Grant Baze bid 4 and said, “This denies three spades, denies five hearts, and therefore suggests five clubs.”

Walker scored the problems this month. “This is the most interesting and challenging problem of the set,” she said. “The exuberant 4 bid is difficult to score without seeing the bidders’ comments about what they’re trying to accomplish. If it asks for a choice of unbid suits, will (and should) partner bid 5♣ with 3–3 in the round suits? It’s been demoted in the scoring because two-thirds of the panel chose to forgo any move toward game.”

Lawrence’s advice summed up the thinking of the nine who bid 4♣: When faced with a difficult choice, make a “safety play” in the bidding.

Awards

Call Score
4♣ 100
4 60
3 50
4 20
5♣ 20
3♠ 10
Pass 00

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This Week’s Expert Opinion

The Expert Opinion is in. What do you think?

Jan. 16, 2018

Board-a-match. Both vulnerable.

♠ A K Q 7 4 A Q 9 5 ♣ Q J 8 6
West North East South
Pass 1 Dbl
Pass 1 2 ?

For yesterday’s It’s Your Call deal (from Nov. 2007’s Bridge Bulletin), 4 was named top bid.

It’s an interesting problem when you have a hand that might make game, slam or just a partscore. What would partner need to make 4? HoldingK 8 3 2 would likely be enough. With that heart holding and a high club, slam could make. If partner has a complete bust, a partscore is the limit.

Grant Baze took the direct route. “4,” he said. “It will make most of the time, so bid it. Anything else tortures partner and accomplishes nothing.”

Some panelists didn’t mind a little torture.

“3,” said Larry Cohen. “Let’s torture partner and see how much fun he has with some 3=3=4=3 piece of junk. Seriously, though, I think it is premature to jump in hearts as he could be 3–3 in the majors.”

“3,” agreed Betty Ann Kennedy. “I have a small concern that left-hand opponent is silent, which leads me to suspect that partner may have 3=3=4=3 shape. Over partner’s 3response, I will bid 3♠.”

Kennedy’s approach had the advantage of getting to 4♠ if that is the best fit.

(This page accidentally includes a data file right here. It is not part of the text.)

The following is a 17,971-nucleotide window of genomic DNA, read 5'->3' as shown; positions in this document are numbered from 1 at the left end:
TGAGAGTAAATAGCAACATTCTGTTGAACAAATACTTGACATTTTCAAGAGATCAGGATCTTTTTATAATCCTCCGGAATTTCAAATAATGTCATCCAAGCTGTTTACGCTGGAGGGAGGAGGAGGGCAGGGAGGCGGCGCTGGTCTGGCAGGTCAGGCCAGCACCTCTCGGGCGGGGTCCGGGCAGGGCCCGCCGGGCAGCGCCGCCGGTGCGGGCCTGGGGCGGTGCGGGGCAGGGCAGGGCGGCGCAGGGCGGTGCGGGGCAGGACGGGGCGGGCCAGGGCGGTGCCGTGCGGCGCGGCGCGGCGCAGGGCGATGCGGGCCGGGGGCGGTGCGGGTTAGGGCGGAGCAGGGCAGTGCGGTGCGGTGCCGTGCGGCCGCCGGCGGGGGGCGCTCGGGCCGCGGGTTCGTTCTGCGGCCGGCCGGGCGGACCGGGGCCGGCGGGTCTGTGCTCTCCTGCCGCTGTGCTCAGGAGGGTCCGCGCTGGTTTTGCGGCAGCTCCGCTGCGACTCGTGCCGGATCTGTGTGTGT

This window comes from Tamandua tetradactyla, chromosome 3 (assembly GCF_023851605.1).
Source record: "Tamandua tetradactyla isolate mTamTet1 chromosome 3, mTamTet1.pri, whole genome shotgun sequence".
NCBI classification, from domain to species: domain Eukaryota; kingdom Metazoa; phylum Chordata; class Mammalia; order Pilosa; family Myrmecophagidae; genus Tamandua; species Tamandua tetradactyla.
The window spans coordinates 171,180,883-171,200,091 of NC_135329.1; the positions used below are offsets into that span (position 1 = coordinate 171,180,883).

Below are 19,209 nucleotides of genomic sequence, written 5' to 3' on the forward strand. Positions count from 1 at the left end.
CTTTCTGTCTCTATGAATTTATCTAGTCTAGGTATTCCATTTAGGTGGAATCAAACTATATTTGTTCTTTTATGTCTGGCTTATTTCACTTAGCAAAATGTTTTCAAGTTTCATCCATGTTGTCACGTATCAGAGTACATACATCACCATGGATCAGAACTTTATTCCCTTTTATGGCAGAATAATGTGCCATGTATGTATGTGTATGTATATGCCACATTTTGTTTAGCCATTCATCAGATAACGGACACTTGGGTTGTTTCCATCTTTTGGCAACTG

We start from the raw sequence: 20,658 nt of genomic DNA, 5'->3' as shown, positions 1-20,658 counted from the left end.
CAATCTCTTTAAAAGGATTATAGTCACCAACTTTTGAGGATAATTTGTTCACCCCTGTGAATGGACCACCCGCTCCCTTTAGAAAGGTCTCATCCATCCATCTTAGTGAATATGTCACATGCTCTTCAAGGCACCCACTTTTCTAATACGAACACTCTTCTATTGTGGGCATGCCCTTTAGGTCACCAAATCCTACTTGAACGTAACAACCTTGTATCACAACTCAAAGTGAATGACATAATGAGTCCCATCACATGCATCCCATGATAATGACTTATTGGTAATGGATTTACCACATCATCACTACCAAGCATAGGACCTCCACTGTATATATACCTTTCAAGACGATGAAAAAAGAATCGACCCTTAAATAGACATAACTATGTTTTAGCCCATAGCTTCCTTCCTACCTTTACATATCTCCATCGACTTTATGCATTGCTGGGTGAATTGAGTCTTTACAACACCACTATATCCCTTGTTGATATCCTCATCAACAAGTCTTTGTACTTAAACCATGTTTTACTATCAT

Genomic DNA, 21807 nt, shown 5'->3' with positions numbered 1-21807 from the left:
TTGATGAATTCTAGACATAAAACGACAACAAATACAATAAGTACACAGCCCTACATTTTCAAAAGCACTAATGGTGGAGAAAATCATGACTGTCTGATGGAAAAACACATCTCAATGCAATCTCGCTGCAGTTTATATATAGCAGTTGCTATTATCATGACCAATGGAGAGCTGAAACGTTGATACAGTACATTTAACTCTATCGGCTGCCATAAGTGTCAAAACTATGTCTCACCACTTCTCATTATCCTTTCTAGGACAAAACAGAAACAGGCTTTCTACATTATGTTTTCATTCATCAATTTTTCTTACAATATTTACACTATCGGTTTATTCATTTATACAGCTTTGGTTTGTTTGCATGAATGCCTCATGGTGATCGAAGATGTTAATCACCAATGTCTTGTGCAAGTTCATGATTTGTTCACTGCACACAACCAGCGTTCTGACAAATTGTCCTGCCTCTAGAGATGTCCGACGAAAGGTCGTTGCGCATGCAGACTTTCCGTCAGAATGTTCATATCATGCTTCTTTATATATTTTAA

“3,” said Richard Freeman. “Slam is possible, but so is landing in a 4–3 heart fit.”

August Boehm echoed 3. “I’m driving to game, and this hand is too strong to splinter. I prefer to investigate slam, rather than transfer captaincy with 4.”

What Boehm meant was that if you splinter, and partner signs off in 4, it will end the auction because you are supposed to respect that decision.

Half the panel, however, chose the 4 splinter bid.

“4,” said Kerri Sanborn. “This should be a slam try facing a 1 response. Partner could easily have theK and a high club. Slam is within reach.”

Steve Robinson agreed with 4. “No reason why partner can’t have two kings,” he said. “Actually, slam would have a play if he had:
♠8 J 10 8 4 3 7 4 2 ♣K 5 3 2.”

“4,” said Jill Meyers. “I am a little worried that partner may have length in diamonds and only three hearts. On the other hand, partner could have the K and ♣A or ♣K, and we can make a slam.”

Mike Lawrence made the 4 splinter bid for a reason other than slam search.

“I fully expect West to bid 5, so my splinter bid should bring North into the picture,” he said.

“4 eats up a lot of space,” said Karen Walker, “but a second double or a 3 cuebid suggests doubt about the trump suit. The splinter seems the best way to confirm hearts and get information about the possibility of slam. I expect him to cuebid the ♣A or ♣K.”

“4is an overbid,” said Barry Rigal, “but it’s the best way to announce ownership of the deal and set up forcing passes. Slam is conceivable, if unlikely.”

Steve and Kitty Cooper gave partner some latitude.

“3,” they said. “This is the value bid. If partner is 3–3 in the majors, too bad.”

Allan Falk tried to get more information. “Double,” he said. “This is tough. A heart raise, a spade bid or a cuebid could all be right. There is a substantial chance that partner has been forced to bid a three-card suit with a bust. I want to try to learn more about partner’s hand, without getting higher than necessary.”